NSSF, UBTS launch blood donation drive

Blood donation drive
Blood donation drive

The National Social Security Fund is moving to address the growing blood deficit at the Uganda Blood Transfusion Services.

“Uganda needs 300,000 units of blood annually, but we normally collect only 170,000 units a year”, says Dr. Dorothy Byabazire the Director UBTS

Speaking at the launch of the blood donation drive organized by National Social Security Fund in partnership with Uganda Blood transfusion Services (UBTS), Dr. Dorothy Byabazire said that in a year Uganda seeks 250,000 units of blood through the blood donation drives.

However, UTBS, is only able to collect up to 200,000 units annually of which 60 percent of this goes to children, pregnant mothers, cancer patients, sicklers, accident victims, people requiring surgical procedures and those living with HIV/AIDS.

The campaign titled, “Save a life; donate blood. Be a hero” will take place for six days between January 27th and 31st, at workers house lobby, Watoto church central and Constitutional Square in Kampala.

Speaking at the launch of the drive, Richard Byarugaba the NSSF Managing Director said, “We believe in the well-being of the society for a better future. It’s therefore prudent that as an organization we go out of our way to ensure that our people enjoy their lives. Through the donation drive, we expect to at least collect 1,800 units of blood which will go a long way saving people’s lives.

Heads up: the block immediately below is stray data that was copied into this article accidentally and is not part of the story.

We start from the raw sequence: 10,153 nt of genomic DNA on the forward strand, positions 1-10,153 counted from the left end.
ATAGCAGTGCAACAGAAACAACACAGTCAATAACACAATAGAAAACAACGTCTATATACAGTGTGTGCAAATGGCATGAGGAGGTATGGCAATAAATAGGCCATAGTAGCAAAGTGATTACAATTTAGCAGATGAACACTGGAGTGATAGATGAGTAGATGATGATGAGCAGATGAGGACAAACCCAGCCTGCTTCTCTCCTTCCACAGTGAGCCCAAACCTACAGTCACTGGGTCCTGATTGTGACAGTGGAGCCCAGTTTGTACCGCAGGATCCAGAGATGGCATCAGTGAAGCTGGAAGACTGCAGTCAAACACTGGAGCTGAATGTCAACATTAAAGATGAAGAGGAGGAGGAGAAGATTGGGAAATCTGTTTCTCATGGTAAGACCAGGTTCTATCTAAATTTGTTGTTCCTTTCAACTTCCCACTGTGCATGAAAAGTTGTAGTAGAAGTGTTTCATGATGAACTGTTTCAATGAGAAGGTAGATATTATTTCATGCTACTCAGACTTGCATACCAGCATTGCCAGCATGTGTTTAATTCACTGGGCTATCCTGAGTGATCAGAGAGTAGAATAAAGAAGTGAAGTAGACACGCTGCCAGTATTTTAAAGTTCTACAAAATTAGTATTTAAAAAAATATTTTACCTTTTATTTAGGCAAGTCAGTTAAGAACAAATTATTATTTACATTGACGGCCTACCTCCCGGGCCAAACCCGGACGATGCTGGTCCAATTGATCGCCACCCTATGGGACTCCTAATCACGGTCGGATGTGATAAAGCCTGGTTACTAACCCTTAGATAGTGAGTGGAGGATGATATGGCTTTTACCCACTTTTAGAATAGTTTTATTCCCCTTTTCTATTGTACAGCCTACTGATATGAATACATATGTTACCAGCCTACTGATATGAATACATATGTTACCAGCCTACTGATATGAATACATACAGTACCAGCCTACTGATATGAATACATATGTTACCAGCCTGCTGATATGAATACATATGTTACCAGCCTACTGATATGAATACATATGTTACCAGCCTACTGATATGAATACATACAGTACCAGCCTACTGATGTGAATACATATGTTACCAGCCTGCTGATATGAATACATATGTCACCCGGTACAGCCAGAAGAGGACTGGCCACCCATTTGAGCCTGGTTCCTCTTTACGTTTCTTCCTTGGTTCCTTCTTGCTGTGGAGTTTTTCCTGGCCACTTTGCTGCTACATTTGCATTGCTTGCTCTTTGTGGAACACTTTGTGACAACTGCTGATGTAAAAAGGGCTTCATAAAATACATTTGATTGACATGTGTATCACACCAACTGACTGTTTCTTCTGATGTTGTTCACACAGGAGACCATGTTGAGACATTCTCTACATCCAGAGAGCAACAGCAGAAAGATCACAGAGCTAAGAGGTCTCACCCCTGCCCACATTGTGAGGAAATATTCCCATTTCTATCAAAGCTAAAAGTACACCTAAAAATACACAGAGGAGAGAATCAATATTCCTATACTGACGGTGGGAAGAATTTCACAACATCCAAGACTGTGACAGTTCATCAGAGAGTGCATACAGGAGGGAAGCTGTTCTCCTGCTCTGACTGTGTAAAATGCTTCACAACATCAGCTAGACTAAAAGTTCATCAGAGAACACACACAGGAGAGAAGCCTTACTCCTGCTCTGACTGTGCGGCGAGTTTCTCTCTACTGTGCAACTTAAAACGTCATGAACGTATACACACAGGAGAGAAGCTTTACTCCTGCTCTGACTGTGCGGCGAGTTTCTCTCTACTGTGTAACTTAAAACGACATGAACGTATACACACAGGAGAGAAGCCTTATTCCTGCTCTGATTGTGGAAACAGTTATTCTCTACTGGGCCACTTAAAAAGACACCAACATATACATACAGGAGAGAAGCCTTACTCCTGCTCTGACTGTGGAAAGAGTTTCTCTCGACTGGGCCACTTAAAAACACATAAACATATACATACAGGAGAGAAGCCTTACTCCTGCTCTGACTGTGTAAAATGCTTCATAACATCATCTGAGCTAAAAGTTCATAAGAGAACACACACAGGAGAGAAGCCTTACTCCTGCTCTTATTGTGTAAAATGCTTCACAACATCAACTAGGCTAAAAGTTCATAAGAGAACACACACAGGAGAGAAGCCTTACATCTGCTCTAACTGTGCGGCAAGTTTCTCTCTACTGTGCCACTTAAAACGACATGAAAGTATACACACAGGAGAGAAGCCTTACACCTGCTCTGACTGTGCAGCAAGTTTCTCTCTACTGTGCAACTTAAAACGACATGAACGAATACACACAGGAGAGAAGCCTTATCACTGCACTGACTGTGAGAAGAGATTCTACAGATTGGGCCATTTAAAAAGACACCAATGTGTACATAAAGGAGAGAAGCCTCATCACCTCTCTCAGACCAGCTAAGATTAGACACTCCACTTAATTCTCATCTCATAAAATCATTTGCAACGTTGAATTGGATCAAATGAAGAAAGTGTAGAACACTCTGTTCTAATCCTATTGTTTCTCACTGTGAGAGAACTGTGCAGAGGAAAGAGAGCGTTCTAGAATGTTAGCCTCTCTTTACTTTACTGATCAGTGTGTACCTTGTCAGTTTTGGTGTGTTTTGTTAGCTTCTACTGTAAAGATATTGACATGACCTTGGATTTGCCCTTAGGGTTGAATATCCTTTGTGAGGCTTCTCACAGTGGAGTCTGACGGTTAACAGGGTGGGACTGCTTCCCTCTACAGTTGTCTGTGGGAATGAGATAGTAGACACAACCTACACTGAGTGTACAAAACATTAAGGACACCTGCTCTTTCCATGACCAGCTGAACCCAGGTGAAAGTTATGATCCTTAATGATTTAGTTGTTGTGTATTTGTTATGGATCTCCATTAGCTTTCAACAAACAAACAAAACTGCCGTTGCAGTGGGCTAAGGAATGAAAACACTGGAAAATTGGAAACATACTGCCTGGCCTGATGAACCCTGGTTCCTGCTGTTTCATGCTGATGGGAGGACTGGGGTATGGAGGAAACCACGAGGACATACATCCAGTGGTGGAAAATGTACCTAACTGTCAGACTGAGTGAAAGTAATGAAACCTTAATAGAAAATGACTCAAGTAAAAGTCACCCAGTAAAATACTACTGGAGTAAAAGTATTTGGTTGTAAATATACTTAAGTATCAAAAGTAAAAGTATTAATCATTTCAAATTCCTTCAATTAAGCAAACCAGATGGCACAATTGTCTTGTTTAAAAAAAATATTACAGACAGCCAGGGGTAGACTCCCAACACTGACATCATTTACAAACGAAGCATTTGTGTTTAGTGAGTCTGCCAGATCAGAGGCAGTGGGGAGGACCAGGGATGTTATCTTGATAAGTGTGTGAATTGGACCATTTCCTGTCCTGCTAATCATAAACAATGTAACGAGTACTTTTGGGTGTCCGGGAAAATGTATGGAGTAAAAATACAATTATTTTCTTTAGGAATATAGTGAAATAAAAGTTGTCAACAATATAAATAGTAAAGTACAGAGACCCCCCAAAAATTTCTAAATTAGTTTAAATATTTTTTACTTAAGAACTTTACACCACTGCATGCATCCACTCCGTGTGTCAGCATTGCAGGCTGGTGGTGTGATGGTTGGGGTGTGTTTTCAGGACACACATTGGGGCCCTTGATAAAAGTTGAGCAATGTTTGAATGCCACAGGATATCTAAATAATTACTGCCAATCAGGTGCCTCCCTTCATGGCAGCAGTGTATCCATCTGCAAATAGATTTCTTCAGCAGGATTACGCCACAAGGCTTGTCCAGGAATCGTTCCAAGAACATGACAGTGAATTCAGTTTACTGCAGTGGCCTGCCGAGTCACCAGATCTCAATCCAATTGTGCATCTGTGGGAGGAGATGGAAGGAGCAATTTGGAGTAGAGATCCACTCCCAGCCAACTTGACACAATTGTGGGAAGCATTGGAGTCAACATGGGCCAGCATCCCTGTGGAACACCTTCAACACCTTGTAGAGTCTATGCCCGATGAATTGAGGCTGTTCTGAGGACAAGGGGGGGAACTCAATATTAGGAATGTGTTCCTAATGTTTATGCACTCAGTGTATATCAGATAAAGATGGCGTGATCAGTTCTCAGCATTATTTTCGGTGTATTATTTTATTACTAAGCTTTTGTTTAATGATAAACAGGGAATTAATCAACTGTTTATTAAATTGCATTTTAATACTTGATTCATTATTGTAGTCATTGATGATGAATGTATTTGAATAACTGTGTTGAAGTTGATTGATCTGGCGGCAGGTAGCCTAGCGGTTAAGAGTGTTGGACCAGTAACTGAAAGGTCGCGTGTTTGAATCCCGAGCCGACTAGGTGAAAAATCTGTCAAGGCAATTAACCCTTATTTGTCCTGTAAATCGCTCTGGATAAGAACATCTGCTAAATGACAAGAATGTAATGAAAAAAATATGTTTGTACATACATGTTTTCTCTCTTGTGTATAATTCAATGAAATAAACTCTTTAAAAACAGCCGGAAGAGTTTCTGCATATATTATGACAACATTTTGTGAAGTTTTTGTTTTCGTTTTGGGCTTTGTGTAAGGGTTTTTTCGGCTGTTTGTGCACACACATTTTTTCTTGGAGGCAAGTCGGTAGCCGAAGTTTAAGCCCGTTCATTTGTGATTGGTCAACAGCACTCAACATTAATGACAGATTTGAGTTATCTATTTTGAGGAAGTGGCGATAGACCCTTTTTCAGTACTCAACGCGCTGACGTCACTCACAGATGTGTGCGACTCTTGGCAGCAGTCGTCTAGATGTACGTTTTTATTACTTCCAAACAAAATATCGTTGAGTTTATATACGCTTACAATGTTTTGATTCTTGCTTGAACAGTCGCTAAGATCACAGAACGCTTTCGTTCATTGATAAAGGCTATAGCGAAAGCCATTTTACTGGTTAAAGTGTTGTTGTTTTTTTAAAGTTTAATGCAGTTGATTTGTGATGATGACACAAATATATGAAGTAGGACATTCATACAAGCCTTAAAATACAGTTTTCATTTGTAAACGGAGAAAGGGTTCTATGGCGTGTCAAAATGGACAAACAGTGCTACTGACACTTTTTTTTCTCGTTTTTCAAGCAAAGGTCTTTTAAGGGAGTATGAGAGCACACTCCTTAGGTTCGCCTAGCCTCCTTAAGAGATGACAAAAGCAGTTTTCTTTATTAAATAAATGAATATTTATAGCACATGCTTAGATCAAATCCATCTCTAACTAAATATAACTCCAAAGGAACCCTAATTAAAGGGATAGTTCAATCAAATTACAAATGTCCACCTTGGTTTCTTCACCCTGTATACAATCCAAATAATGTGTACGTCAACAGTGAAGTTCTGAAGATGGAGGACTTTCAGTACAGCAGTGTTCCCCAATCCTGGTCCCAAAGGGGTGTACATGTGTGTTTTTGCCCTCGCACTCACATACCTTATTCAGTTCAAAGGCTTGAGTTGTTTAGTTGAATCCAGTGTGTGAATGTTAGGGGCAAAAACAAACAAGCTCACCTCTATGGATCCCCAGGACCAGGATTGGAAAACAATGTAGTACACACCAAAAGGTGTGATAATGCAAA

According to Dr. Byabazire, a unit of blood can save three lives and it takes only 12 minutes to complete a donation per person.

UTBS has seven regional blood banks across the country with 6 collection centers to support them. However approximately 80 percent of the blood donated in the country is collected from pupils and students thus causing a risk of shortage in supply during the holidays.

NSSF and UBTS urged all eligible members to join the drive and get a chance to know their blood groups, and above all save a life. Eligible members must be 18 years of age; with a body weight of 45 kgs, and have not have had malaria, three weeks prior to donation.

Story Jonathan Adengo